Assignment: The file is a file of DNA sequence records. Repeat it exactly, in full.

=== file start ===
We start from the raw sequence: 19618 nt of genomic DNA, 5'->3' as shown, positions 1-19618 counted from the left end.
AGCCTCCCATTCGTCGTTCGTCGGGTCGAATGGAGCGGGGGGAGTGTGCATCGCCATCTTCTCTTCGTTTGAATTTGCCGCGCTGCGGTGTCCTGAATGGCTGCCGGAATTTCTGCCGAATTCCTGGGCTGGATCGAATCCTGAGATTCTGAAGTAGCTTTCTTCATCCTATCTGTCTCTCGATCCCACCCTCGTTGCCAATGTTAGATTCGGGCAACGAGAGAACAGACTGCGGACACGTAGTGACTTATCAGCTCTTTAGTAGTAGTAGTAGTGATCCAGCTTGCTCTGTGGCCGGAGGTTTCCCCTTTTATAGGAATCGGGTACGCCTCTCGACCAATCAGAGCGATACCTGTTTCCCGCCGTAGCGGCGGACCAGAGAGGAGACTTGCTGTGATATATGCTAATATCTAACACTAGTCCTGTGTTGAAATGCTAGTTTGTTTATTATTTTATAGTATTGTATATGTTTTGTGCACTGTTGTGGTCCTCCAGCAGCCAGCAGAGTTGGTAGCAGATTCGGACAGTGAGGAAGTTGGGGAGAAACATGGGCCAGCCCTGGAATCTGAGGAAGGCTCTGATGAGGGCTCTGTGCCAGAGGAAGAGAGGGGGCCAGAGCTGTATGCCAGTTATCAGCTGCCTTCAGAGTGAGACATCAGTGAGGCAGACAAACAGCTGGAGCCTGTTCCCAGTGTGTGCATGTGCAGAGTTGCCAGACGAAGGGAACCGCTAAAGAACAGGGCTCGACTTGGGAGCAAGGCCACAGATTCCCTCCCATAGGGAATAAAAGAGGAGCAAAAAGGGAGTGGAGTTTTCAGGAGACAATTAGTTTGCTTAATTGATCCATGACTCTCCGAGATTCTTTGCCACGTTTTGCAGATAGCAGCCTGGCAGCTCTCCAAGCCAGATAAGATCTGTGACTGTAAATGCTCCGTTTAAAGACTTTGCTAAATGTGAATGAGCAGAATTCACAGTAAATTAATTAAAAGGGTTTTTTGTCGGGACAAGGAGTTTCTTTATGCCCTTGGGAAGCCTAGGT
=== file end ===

We start from the raw sequence: 19618 nt of genomic DNA, 5'->3' as shown, positions 1-19618 counted from the left end.
AGCCTCCCATTCGTCGTTCGTCGGGTCGAATGGAGCGGGGGGAGTGTGCATCGCCATCTTCTCTTCGTTTGAATTTGCCGCGCTGCGGTGTCCTGAATGGCTGCCGGAATTTCTGCCGAATTCCTGGGCTGGATCGAATCCTGAGATTCTGAAGTAGCTTTCTTCATCCTATCTGTCTCTCGATCCCACCCTCGTTGCCAATGTTAGATTCGGGCAACGAGAGAACAGACTGCGGACACGTAGTGACTTATCAGCTCTTTAGTAGTAGTAGTAGTGATCCAGCTTGCTCTGTGGCCGGAGGTTTCCCCTTTTATAGGAATCGGGTACGCCTCTCGACCAATCAGAGCGATACCTGTTTCCCGCCGTAGCGGCGGACCAGAGAGGAGACTTGCTGTGATATATGCTAATATCTAACACTAGTCCTGTGTTGAAATGCTAGTTTGTTTATTATTTTATAGTATTGTATATGTTTTGTGCACTGTTGTGGTCCTCCAGCAGCCAGCAGAGTTGGTAGCAGATTCGGACAGTGAGGAAGTTGGGGAGAAACATGGGCCAGCCCTGGAATCTGAGGAAGGCTCTGATGAGGGCTCTGTGCCAGAGGAAGAGAGGGGGCCAGAGCTGTATGCCAGTTATCAGCTGCCTTCAGAGTGAGACATCAGTGAGGCAGACAAACAGCTGGAGCCTGTTCCCAGTGTGTGCATGTGCAGAGTTGCCAGACGAAGGGAACCGCTAAAGAACAGGGCTCGACTTGGGAGCAAGGCCACAGATTCCCTCCCATAGGGAATAAAAGAGGAGCAAAAAGGGAGTGGAGTTTTCAGGAGACAATTAGTTTGCTTAATTGATCCATGACTCTCCGAGATTCTTTGCCACGTTTTGCAGATAGCAGCCTGGCAGCTCTCCAAGCCAGATAAGATCTGTGACTGTAAATGCTCCGTTTAAAGACTTTGCTAAATGTGAATGAGCAGAATTCACAGTAAATTAATTAAAAGGGTTTTTTGTCGGGACAAGGAGTTTCTTTATGCCCTTGGGAAGCCTAGGT